Innovative sustainable technology is considered to be positively contributing to sustainability. For example where new technologies are able to solve climate change problems providing clean energy solutions. Gonella et al. (2019) show in their article that we often have a too optimistic view on technology and sustainability. The question can be raised if it is true that new sustainable technology always have the purpose to serve the cause of sustainability?
In order to answer this question it is necessary to first define technology and sustainability. Both terms are actually quite complex to describe and have different dimensions.
Technology includes techniques, skills, methods, instruments and processes used in the production of goods or services. Technology is a broad concept that goes beyond the activity of engineers, aimed at inventing and doing something good or useful. The meaning good and useful require also philosophical, ethical, economical and social perspectives.
Although it is true that technology can help us in finding new solutions for all sorts of problems in business, society and the environment. It is not always clear what additional resources are needed to develop these new technologies. Economic considerations are mostly leading in the discussion, because companies are investing in the new technologies to improve business.
Sustainability is defined by the UN World Commission on Environment and Development as: “sustainable development is development that meets the needs of the present without compromising the ability of future generations to meet their own needs.” Sustainable practices support ecological, human, and economic health and vitality.
In order to determine if new sustainable technologies increase sustainable development, we need to ask questions like:
- Sustainable technology for what?
- Sustainable technology for whom?
In reality sustainable technologies often only deliver partial solutions for specific problems and are there also side effects. Gonella et al. (2019) demonstrate this in the case of biorefinery, where technology made it possible to transform biomass into bio-based products (food, feed, chemicals, materials) and bioenergy (biofuels, power and/or heat). The expected advantages of bio-based production consist in significantly reducing greenhouse gas emissions and fossil fuel use. Technology makes it clear that advantages can be defined in terms of “for what” and “for whom”.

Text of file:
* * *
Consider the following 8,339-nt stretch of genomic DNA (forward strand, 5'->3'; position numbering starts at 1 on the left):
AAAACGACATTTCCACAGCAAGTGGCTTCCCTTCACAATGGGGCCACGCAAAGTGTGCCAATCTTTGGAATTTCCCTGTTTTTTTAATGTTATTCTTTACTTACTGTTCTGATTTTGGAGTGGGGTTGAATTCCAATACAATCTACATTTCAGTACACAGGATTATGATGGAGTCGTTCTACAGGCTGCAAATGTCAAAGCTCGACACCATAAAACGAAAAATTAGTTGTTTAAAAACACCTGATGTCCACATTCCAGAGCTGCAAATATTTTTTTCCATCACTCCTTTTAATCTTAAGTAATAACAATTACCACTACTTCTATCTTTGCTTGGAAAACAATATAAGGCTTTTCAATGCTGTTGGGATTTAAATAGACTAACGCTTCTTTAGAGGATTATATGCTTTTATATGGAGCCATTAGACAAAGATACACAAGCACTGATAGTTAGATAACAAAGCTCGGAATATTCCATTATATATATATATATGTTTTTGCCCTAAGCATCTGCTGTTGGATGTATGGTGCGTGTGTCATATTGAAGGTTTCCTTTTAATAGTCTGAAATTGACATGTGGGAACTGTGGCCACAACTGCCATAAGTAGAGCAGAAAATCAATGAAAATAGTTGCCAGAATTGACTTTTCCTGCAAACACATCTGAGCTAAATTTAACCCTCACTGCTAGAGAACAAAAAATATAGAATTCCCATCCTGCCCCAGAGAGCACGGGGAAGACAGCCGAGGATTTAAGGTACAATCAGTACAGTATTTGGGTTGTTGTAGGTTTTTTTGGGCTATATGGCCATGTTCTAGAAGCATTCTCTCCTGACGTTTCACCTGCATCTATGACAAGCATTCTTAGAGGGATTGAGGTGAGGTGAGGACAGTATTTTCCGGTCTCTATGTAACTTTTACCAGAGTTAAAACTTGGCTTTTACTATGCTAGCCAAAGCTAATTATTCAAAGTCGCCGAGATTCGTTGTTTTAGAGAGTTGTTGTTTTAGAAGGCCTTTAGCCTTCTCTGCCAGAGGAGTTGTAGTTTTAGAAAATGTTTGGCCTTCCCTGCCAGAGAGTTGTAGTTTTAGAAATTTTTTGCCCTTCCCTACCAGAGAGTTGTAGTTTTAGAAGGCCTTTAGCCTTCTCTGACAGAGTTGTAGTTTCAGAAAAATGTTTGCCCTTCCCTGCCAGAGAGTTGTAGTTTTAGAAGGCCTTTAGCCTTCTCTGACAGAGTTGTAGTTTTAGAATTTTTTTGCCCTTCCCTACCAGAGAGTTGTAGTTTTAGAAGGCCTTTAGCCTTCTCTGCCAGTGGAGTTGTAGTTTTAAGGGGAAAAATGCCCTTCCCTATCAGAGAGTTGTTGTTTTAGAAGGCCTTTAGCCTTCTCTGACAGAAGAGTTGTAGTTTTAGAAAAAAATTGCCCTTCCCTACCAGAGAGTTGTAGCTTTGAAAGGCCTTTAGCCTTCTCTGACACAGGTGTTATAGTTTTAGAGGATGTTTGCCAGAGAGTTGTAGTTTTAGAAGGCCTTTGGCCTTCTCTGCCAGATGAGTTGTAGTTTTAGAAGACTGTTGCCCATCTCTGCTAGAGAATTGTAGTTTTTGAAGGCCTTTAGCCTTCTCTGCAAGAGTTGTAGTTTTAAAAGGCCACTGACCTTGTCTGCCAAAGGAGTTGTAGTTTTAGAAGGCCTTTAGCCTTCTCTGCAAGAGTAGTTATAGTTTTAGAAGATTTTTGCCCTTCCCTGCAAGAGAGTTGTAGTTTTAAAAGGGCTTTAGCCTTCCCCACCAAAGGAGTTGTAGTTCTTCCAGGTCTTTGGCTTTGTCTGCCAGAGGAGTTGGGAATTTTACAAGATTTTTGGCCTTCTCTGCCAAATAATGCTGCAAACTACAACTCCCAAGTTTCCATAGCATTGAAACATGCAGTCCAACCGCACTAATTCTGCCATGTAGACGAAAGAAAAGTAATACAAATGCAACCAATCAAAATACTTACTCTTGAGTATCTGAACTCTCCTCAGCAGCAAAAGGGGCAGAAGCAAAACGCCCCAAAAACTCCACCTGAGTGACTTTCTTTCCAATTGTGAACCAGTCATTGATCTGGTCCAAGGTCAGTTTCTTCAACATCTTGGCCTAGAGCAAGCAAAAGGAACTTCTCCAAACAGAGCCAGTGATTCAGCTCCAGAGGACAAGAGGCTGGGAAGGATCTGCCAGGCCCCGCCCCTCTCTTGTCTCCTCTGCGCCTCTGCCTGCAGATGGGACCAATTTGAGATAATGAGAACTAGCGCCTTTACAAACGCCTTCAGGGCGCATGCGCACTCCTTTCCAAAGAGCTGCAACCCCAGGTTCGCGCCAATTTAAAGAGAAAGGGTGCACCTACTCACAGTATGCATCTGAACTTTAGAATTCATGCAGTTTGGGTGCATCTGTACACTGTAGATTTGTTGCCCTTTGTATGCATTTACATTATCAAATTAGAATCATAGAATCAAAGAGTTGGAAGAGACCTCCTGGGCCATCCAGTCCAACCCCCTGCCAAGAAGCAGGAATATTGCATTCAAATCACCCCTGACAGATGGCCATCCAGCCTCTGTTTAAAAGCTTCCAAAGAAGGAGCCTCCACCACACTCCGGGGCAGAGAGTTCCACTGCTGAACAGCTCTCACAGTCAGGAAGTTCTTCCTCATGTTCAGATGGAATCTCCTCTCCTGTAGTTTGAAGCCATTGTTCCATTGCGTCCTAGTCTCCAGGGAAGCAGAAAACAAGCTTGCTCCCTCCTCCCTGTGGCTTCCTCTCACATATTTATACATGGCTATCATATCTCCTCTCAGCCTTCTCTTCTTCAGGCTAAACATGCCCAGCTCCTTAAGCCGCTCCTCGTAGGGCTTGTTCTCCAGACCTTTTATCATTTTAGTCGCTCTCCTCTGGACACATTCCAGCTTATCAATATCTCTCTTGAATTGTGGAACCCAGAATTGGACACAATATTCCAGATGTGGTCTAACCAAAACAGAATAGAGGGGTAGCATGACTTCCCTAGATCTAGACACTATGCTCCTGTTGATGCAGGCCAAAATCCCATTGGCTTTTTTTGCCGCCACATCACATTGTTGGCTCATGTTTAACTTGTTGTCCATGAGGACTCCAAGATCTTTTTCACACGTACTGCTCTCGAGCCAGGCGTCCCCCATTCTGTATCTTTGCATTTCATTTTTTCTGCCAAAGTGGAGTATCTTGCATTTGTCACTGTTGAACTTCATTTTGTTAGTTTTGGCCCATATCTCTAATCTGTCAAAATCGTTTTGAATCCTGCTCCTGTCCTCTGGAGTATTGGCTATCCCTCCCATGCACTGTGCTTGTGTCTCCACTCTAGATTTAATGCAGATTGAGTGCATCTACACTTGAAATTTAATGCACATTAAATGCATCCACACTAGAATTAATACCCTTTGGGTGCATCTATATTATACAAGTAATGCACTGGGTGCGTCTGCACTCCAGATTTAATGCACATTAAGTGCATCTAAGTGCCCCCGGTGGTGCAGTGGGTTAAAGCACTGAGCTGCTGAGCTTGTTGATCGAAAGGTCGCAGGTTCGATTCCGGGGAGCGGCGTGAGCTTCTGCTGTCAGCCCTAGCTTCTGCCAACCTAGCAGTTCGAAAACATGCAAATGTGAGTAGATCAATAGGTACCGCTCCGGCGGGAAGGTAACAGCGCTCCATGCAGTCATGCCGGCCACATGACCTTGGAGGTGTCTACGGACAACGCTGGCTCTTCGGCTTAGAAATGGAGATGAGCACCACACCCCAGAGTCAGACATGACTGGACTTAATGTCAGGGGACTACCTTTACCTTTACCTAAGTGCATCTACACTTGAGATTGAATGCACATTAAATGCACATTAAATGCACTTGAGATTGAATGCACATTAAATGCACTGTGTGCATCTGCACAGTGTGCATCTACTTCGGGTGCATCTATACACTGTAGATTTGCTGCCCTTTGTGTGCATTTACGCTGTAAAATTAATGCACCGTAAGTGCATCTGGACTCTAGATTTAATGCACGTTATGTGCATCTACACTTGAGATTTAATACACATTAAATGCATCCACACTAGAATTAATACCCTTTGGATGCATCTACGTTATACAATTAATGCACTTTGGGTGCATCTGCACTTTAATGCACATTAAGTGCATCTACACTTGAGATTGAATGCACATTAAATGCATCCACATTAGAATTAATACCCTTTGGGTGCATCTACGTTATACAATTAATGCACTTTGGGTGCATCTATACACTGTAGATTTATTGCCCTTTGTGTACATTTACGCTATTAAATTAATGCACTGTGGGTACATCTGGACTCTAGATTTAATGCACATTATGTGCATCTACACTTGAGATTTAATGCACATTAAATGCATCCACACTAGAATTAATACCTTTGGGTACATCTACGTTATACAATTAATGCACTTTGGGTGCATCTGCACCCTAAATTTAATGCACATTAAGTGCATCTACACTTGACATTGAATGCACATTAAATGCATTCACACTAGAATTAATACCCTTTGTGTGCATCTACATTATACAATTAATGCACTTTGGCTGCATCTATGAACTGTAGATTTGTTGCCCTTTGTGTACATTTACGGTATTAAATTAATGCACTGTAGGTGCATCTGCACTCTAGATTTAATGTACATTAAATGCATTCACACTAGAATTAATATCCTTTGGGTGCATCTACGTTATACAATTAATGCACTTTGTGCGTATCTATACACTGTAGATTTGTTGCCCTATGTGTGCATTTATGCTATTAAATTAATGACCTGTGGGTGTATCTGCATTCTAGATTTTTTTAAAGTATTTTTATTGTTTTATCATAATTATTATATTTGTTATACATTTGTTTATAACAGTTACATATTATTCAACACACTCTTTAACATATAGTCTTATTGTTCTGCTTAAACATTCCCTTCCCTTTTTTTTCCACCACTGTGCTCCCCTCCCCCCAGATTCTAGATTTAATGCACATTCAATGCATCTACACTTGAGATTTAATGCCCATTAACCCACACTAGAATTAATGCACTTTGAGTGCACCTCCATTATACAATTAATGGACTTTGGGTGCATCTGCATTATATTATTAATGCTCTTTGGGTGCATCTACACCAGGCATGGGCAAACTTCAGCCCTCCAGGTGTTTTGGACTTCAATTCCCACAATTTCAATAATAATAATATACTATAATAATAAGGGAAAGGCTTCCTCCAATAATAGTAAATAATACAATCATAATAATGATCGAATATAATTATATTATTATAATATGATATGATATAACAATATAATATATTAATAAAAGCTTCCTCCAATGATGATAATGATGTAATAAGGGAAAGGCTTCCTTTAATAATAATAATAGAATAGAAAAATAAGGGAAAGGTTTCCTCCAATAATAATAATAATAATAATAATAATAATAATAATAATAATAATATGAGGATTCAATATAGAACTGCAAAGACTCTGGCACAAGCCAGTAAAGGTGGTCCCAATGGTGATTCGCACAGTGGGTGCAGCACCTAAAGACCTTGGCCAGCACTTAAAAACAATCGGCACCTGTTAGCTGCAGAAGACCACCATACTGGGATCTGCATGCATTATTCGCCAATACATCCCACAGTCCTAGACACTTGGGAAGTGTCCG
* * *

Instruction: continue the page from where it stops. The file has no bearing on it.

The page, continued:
However we should also look at the side effects. Biomass should not compete with foodproduction and certainly not when biomass is being subsidized. There is also a transportation issue to deliver the biomass to the refinery. In fact the technology should be evaluated on all aspects, upstream and downstream, including the production to understand what positive impact is created and what negative impacts “for what” and “for whom”.
In another case, the case of smart cities, the narrative of technology is often linked to wordings such as enhancing livability, workability and sustainability. The European Union mention in their report “The making of a smart city: best practices across Europe”, the word “mobility” 114 times, and the word “business” 67. None of the words “child/children”, “welfare”, “poverty”, “violence”, “disability”, “inequality”, “gender”, “happiness”, “vegetation”, “animal(s)”, are present. Interestingly, the word “green” appears 31 times, but only five of them are related to green spaces or areas. In the report only partial answers are formulated on the question if new technology will serve the cause of sustainability? For what? For whom?
Gonella et al. (2019) make a fair point that we should be careful with our narratives on technology and sustainability. We should not create false perceptions of a new sustainable technology which is always good for solving global problems and for everyone.
Gonella, F., Almeida, C. M. V. B., Fiorentino, G., Handayani, K., Spanò, F., Testoni, R., & Zucaro, A. (2019). Is technology optimism justified? A discussion towards a comprehensive narrative. Journal of Cleaner Production.
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